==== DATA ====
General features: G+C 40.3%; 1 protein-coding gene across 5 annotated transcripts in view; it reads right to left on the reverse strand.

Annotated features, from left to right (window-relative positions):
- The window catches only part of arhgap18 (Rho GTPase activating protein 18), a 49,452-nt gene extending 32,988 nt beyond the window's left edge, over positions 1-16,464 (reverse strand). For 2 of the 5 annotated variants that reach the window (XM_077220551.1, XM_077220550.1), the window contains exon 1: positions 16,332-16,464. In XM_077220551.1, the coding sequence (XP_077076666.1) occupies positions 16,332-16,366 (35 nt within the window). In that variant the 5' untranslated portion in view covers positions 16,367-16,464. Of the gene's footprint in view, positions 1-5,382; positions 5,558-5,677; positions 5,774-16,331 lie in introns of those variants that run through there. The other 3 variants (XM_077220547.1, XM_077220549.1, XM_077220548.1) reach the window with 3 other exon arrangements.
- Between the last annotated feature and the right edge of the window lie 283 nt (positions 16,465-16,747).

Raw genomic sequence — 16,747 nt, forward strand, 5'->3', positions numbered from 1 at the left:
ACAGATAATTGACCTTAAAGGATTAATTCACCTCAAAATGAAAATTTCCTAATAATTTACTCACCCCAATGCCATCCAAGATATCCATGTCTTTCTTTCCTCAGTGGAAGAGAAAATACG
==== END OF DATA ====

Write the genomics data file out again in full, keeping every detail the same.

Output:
General features: G+C 40.3%; 1 protein-coding gene across 5 annotated transcripts in view; it reads right to left on the reverse strand.

Annotated features, from left to right (window-relative positions):
- The window catches only part of arhgap18 (Rho GTPase activating protein 18), a 49,452-nt gene extending 32,988 nt beyond the window's left edge, over positions 1-16,464 (reverse strand). For 2 of the 5 annotated variants that reach the window (XM_077220551.1, XM_077220550.1), the window contains exon 1: positions 16,332-16,464. In XM_077220551.1, the coding sequence (XP_077076666.1) occupies positions 16,332-16,366 (35 nt within the window). In that variant the 5' untranslated portion in view covers positions 16,367-16,464. Of the gene's footprint in view, positions 1-5,382; positions 5,558-5,677; positions 5,774-16,331 lie in introns of those variants that run through there. The other 3 variants (XM_077220547.1, XM_077220549.1, XM_077220548.1) reach the window with 3 other exon arrangements.
- Between the last annotated feature and the right edge of the window lie 283 nt (positions 16,465-16,747).

Raw genomic sequence — 16,747 nt, forward strand, 5'->3', positions numbered from 1 at the left:
ACAGATAATTGACCTTAAAGGATTAATTCACCTCAAAATGAAAATTTCCTAATAATTTACTCACCCCAATGCCATCCAAGATATCCATGTCTTTCTTTCCTCAGTGGAAGAGAAAATACG